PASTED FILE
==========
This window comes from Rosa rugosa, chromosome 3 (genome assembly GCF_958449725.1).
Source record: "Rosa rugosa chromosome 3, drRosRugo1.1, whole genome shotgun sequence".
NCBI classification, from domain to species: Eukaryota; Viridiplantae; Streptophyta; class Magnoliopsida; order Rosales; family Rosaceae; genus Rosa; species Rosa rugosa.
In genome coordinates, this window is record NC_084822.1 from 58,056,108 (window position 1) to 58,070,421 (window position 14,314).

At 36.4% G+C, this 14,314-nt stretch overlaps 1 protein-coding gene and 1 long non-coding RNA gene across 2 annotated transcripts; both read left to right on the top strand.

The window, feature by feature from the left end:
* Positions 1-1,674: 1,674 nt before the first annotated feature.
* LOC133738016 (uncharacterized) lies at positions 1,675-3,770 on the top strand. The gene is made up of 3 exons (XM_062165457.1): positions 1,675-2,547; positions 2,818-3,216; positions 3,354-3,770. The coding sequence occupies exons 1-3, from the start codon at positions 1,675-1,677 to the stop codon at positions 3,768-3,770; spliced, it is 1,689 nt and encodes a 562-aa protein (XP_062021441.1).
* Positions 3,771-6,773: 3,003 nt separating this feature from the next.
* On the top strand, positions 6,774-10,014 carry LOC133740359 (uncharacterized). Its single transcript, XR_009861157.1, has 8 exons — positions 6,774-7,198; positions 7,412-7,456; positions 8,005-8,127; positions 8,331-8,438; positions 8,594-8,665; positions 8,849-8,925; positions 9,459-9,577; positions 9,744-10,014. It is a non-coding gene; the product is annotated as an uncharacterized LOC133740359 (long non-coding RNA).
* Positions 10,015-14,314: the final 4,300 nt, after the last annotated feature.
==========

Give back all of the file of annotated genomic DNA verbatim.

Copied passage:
This window comes from Rosa rugosa, chromosome 3 (genome assembly GCF_958449725.1).
Source record: "Rosa rugosa chromosome 3, drRosRugo1.1, whole genome shotgun sequence".
NCBI classification, from domain to species: Eukaryota; Viridiplantae; Streptophyta; class Magnoliopsida; order Rosales; family Rosaceae; genus Rosa; species Rosa rugosa.
In genome coordinates, this window is record NC_084822.1 from 58,056,108 (window position 1) to 58,070,421 (window position 14,314).

At 36.4% G+C, this 14,314-nt stretch overlaps 1 protein-coding gene and 1 long non-coding RNA gene across 2 annotated transcripts; both read left to right on the top strand.

The window, feature by feature from the left end:
* Positions 1-1,674: 1,674 nt before the first annotated feature.
* LOC133738016 (uncharacterized) lies at positions 1,675-3,770 on the top strand. The gene is made up of 3 exons (XM_062165457.1): positions 1,675-2,547; positions 2,818-3,216; positions 3,354-3,770. The coding sequence occupies exons 1-3, from the start codon at positions 1,675-1,677 to the stop codon at positions 3,768-3,770; spliced, it is 1,689 nt and encodes a 562-aa protein (XP_062021441.1).
* Positions 3,771-6,773: 3,003 nt separating this feature from the next.
* On the top strand, positions 6,774-10,014 carry LOC133740359 (uncharacterized). Its single transcript, XR_009861157.1, has 8 exons — positions 6,774-7,198; positions 7,412-7,456; positions 8,005-8,127; positions 8,331-8,438; positions 8,594-8,665; positions 8,849-8,925; positions 9,459-9,577; positions 9,744-10,014. It is a non-coding gene; the product is annotated as an uncharacterized LOC133740359 (long non-coding RNA).
* Positions 10,015-14,314: the final 4,300 nt, after the last annotated feature.